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Space Pirates. Strong on “Space” – weak on “Aaargh”.

February 5, 2016

You know, there’s something very odd about a pirate adventure in which the the actors playing the pirates offer the most restrained and understated performances.  Even their costumes are less absurd than those worn by the other characters.    Take this head-dress worn by  Lisa Daniely as Madeleine Issigri.   I think it’s meant to be Egyptian in its inspiration, but actually in all honesty just looks as though she’s wearing a very shiny arse on her head.


Wendy Padbury meanwhile, seems to be wearing extremely short shorts.

Only one of six episodes survives, so for the most part, this episode is experienced as a reconstruction – the audio-track combined with still photographs.   This version favours some actors at the expense of others.   The remarkable and facially expressive actor Esmond Knight (a veteran of stage and screen perhaps best known for playing the fiery Welsh nationalist Fluellen in Laurence Olivier’s 1944 film adaptation of Henry V) plays a broken down old man with very little dialogue.   He doesn’t exactly impact upon the reconstructed experience very much – which is a shame.

Jack May on the other hand does very well in this adventure, because he was an actor who wielded one of the most satisfyingly resonant plummy voices ever recorded.  (For many years, he played Nelson Gabriel in The Archers.)  Every syllable Jack May emits sounds like fine claret being tasted and appraised.

More problematic is the case of Gordon Gostelow as the gnarly old prospector.  He attempts a nice line in what Blazing Saddles would call “authentic frontier gibberish” and he looks far more ludicrous than any pirate.  His tipple of choice is tea rather than whisky, which is rather unusual for so stereotypical a prospector.   His accent sounds like the voice of a runner up in a regional Jimmy Stewart impersonation contest.  One feature, of course, of 1960s Doctor Who, is its use of English actors to mangle American accents.  Sometimes, the show feels like an extended retributive effort to answer Dick Van Dyke in Mary Poppins – an effort that might have been completely satisfied by Peter Purves’ brief turn as an Alabamian tourist in The Chase.

Zoe is at her terrifyingly brilliant best in this adventure when she manages to calculate interstellar trajectories in a few minutes just by scribbling equations on a scrap of paper.  The Doctor himself is a little daunted by Zoe the math prodigy – who could have put Adric in his place with no difficulty.   Jamie and Zoe (who it’s fair to say bring rather different skill-sets to the table) bounce off one another admirably and Patrick Troughton does what he does best – attempts to stay calm while being nonetheless terrified.  This was something the Second Doctor was never afraid of – demonstrating fear and somehow doing the right thing despite petrifying danger.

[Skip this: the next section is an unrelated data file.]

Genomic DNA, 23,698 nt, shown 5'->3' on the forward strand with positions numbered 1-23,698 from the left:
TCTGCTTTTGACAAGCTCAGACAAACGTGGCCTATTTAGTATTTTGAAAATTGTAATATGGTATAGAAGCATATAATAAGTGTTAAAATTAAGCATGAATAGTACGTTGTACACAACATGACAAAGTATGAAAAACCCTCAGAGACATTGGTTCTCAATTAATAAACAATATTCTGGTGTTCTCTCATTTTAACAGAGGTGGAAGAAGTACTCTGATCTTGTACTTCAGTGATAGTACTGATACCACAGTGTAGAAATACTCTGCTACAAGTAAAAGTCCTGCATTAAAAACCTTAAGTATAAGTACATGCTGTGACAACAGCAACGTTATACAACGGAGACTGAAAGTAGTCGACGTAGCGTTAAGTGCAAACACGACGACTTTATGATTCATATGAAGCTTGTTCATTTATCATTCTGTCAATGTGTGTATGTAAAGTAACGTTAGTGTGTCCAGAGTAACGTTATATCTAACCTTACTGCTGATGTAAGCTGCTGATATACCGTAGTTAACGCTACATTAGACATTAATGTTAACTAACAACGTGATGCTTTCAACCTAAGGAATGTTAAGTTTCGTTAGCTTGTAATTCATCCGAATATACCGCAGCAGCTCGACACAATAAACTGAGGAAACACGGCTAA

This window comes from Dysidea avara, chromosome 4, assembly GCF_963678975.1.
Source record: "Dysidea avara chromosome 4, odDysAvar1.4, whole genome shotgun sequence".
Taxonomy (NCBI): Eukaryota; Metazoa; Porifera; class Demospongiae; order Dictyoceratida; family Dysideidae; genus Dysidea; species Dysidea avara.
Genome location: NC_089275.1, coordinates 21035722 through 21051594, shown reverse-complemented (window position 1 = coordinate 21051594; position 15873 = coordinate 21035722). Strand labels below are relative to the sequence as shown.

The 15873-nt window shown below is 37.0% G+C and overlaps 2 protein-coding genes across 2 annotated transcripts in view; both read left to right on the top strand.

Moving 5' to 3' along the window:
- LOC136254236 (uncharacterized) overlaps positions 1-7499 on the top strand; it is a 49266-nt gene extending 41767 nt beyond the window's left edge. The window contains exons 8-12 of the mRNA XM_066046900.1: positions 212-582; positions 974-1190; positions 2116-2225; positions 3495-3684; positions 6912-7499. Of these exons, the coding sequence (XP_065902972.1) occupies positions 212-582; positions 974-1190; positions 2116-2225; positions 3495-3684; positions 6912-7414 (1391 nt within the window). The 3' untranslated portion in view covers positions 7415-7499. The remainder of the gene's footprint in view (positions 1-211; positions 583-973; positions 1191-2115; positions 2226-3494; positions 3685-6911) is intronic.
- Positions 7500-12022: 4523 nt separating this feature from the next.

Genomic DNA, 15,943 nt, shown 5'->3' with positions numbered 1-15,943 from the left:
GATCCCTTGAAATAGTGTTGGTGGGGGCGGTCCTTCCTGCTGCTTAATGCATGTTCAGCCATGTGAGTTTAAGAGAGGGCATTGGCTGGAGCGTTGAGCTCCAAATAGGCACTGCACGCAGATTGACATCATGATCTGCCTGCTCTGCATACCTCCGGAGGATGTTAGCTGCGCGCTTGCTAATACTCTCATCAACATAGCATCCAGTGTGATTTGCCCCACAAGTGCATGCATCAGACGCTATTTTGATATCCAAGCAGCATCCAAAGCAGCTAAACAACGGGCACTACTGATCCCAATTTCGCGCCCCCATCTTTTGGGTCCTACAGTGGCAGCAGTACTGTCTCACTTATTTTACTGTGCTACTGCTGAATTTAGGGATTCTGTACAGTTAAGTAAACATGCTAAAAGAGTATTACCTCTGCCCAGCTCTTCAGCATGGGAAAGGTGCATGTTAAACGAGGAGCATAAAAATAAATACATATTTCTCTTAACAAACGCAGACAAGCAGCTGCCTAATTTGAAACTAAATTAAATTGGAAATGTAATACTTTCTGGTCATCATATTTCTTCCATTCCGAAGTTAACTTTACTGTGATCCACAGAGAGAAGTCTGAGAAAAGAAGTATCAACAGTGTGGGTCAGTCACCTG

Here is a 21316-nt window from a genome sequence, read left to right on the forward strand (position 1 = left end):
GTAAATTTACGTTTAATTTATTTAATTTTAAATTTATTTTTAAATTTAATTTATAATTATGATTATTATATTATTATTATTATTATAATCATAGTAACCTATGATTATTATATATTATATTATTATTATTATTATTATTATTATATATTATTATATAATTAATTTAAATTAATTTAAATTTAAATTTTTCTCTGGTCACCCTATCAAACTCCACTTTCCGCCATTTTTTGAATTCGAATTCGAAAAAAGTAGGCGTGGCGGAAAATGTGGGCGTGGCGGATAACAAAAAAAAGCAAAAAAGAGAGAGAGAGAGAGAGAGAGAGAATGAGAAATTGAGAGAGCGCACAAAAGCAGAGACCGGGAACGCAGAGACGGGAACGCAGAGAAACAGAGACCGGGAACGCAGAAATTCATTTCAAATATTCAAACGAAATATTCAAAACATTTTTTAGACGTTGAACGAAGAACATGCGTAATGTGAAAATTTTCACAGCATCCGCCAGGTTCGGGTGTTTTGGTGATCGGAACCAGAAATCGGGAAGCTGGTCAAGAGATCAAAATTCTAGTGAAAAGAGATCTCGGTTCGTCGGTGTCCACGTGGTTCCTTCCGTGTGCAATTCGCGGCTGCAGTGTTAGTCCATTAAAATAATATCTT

The scene with the three regulars trapped in a confined space while the oxygen runs out is the most chilling in the story and is perfectly played.  Nothing that happens subsequently – not even the final bomb diffusing countdown – is as dramatically satisfying.  My understanding is that this adventure was commissioned and written in a great hurry in order to meet revised scheduling requirements.   As a result we get what is surely Robert Holmes’ least convincingly plotted script – still effective in detail – but lacking a sense of general purpose.  Above all, the relationship between Caven and Madeleine is never justified.  Holmes is always prone to smudge the line between law and order, between authority and criminality, and he (nearly) always does it convincingly.  Here, we never really learn why Madeleine Issigri joined with the pirates in the first place, and her subsequent break with them seems rather rushed as well.   The Space Pirates feels like the work of someone tapping away at a typewriter to a deadline without having a chance to re-read prior to submission.

Yet there are certain pleasure to The Space Pirates which make me wish that even a couple of other episodes could be recovered.  For example, the spaceships themselves are very sleek and attractive – a credit to the model makers art.


And then there’s the music.  This is one of Dudley Simpson’s more uncharacteristic scores (although in many ways he wouldn’t find his “signature sound” until the 1970s).  His music here is almost Trekky in its ethereal modernism and even includes a female voice doing the ooeeooeeahh thing you expect of a classic Trek soundtrack.

The Space Pirates is the penultimate Troughton story and the very very last incomplete story. Sadly, it’s also one of the more visual stories of its era, dependent for its limited success on the extent to which it can tease the eye rather than satisfy the dramatic intellect.  Ho hum.



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